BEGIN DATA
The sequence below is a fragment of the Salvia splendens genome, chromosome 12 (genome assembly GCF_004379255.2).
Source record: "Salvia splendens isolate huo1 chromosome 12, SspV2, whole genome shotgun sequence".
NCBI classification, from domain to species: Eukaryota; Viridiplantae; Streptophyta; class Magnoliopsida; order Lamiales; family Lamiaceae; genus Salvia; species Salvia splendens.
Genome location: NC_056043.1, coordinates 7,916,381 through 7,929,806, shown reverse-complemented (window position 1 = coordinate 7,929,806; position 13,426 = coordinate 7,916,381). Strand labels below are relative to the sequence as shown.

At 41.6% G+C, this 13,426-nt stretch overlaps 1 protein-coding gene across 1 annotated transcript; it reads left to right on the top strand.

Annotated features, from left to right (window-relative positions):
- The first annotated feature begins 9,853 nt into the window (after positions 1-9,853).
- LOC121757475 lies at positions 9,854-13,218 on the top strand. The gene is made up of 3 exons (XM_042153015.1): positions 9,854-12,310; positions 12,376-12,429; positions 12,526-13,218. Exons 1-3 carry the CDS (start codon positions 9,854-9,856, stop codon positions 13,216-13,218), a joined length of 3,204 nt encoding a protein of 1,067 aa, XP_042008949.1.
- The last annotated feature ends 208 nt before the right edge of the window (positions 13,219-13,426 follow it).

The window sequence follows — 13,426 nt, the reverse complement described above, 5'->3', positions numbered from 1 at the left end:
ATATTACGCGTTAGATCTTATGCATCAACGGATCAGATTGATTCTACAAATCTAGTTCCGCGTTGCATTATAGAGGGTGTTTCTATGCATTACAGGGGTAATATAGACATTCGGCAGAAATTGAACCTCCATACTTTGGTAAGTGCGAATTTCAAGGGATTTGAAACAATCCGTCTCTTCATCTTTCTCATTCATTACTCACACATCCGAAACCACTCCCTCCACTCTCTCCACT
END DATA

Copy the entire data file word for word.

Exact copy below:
The sequence below is a fragment of the Salvia splendens genome, chromosome 12 (genome assembly GCF_004379255.2).
Source record: "Salvia splendens isolate huo1 chromosome 12, SspV2, whole genome shotgun sequence".
NCBI classification, from domain to species: Eukaryota; Viridiplantae; Streptophyta; class Magnoliopsida; order Lamiales; family Lamiaceae; genus Salvia; species Salvia splendens.
Genome location: NC_056043.1, coordinates 7,916,381 through 7,929,806, shown reverse-complemented (window position 1 = coordinate 7,929,806; position 13,426 = coordinate 7,916,381). Strand labels below are relative to the sequence as shown.

At 41.6% G+C, this 13,426-nt stretch overlaps 1 protein-coding gene across 1 annotated transcript; it reads left to right on the top strand.

Annotated features, from left to right (window-relative positions):
- The first annotated feature begins 9,853 nt into the window (after positions 1-9,853).
- LOC121757475 lies at positions 9,854-13,218 on the top strand. The gene is made up of 3 exons (XM_042153015.1): positions 9,854-12,310; positions 12,376-12,429; positions 12,526-13,218. Exons 1-3 carry the CDS (start codon positions 9,854-9,856, stop codon positions 13,216-13,218), a joined length of 3,204 nt encoding a protein of 1,067 aa, XP_042008949.1.
- The last annotated feature ends 208 nt before the right edge of the window (positions 13,219-13,426 follow it).

The window sequence follows — 13,426 nt, the reverse complement described above, 5'->3', positions numbered from 1 at the left end:
ATATTACGCGTTAGATCTTATGCATCAACGGATCAGATTGATTCTACAAATCTAGTTCCGCGTTGCATTATAGAGGGTGTTTCTATGCATTACAGGGGTAATATAGACATTCGGCAGAAATTGAACCTCCATACTTTGGTAAGTGCGAATTTCAAGGGATTTGAAACAATCCGTCTCTTCATCTTTCTCATTCATTACTCACACATCCGAAACCACTCCCTCCACTCTCTCCACT